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News 01 May 17

Croatia Sackings Make Fresh Elections Likely, Expert Says

After the Prime Minister sacked three junior party ministers, Croatia is heading into a new period of political uncertainty with early elections likely to follow, a leading analyst suggested.

Sven Milekic
Andrej Plenkovic explaining the sackings. Photo: BETAPHOTO/HINA/Damir SENCAR/DS

After Croatia's Prime Minister Andrej Plenkovic axed three ministers from the junior government party, the Bridge of Independent Lists, MOST, Croatia appear set for political instability and even new elections, possibly in September, a leading politica. analyst told BIRN.

Zarko Puhovski told BIRN that early elections were not likely. “There is certainly a 50 per cent chance of early elections,” he said.

Plenkovic axed Interior Minister Vlaho Orepic, Justice Minister Ante Sprlje and Environment Protection and Energy Minister Slaven Dobrovic on Thursday.

They had refused to support Finance Minister Zdravko Maric when he was awaiting a non-confidence vote in parliament on Wednesday.

On Friday, Plenkovic removed the last MOST minister – State Administration Minister and Vice Prime Minister Ivan Kovacic – as well as all of MOST’s state secretaries.

Plenkovic's party, the senior party in government, the Croatian Democratic Union, HDZ, also claimed it had collected signatures of 79 of 151 MPs in total supporting the removal of MOST’s leader, Bozo Petrov, as chair of parliament.

Plenkovic claimed that without MOST, the HDZ still has a majority in parliament. However, without the 15 MOST MPs, their majority is slimmer.

Puhovski explained that although Plenkovic and the HDZ have a good chance of doing well in early elections, “they have lesser chances than they would have had in early April, when early elections could have been scheduled along with the [May 21] local elections”.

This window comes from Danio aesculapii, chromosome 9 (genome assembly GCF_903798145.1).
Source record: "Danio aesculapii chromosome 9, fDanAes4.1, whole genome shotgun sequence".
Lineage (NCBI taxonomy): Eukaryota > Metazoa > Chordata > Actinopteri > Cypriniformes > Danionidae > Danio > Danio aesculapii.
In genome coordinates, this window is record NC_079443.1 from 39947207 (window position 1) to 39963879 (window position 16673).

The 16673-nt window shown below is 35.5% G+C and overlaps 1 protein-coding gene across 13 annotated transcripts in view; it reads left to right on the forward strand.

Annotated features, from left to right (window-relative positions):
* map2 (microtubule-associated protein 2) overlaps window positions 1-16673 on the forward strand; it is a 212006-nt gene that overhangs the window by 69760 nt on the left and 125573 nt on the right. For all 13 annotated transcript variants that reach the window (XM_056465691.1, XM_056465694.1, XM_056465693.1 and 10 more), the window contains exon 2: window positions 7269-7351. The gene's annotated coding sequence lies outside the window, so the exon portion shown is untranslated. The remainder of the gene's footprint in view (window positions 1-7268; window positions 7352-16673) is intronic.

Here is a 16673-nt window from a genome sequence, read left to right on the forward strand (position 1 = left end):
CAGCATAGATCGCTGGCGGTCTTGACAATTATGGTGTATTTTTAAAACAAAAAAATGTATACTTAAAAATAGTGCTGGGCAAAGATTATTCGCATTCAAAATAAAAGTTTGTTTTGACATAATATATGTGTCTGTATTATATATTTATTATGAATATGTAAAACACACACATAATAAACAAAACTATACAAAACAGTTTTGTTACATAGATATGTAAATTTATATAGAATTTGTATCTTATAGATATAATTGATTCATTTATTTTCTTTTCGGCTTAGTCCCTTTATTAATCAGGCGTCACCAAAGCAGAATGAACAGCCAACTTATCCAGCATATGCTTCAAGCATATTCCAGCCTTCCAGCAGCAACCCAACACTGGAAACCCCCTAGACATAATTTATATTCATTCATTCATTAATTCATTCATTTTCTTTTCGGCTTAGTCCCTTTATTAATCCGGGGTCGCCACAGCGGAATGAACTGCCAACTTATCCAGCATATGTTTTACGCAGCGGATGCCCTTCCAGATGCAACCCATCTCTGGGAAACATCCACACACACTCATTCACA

“Now, we’re looking at some kind of ‘survival’ in the coming months, trying to form a [parliamentary] majority, followed by few weeks in June in which they [the HDZ] look at what kind of majority they can form in the longer term - if not, we’re looking at early elections in September,” he concluded.

MOST continues to connect the sacking with the troubled economic giant Agrokor – currently under state extraordinary management – pointing to the responsibility of HDZ ministers, namely Maric and Economy Minister Martina Dalic, who was Finance Minister between December 2010 and December 2011 in a former government led by Jadranka Kosor.

On Friday, Petrov confirmed that MOST's ministers were all resigning and that the party is no longer the part of governing coalition.

“Let Plenkovic prove he has the majority. Plenkovic and Maric are protecting a crime [committed] in Agrokor,” he said, adding that MOST would vote against Maric in the parliament.

He insisted that MOST had acted to “prevent a constitutional crisis”, as he claimed that Plenkovic had shown that he “doesn’t care about the constitution, democratic values or parliamentary democracy”.

On Sunday, Petrov claimed that the HDZ tried to bribe his fellow colleague in the parliament, Hrvoje Runtic, not to vote against Maric on Wednesday.

Runtic, however, said that a close friend of his family member tried to bribe him not to vote against Maric and he reported to police.

HDZ dismissed the claim as false accusations of Petrov and Runtic urging the relevant state bodies to investigate the case.

The HDZ and MOST went through a similar situation in the previous coalition government in which the HDZ voted against Prime Minister Oreskovic, causing his government to fall in June.

In early elections in September, HDZ again won the most seats and again formed a coalition government with MOST.

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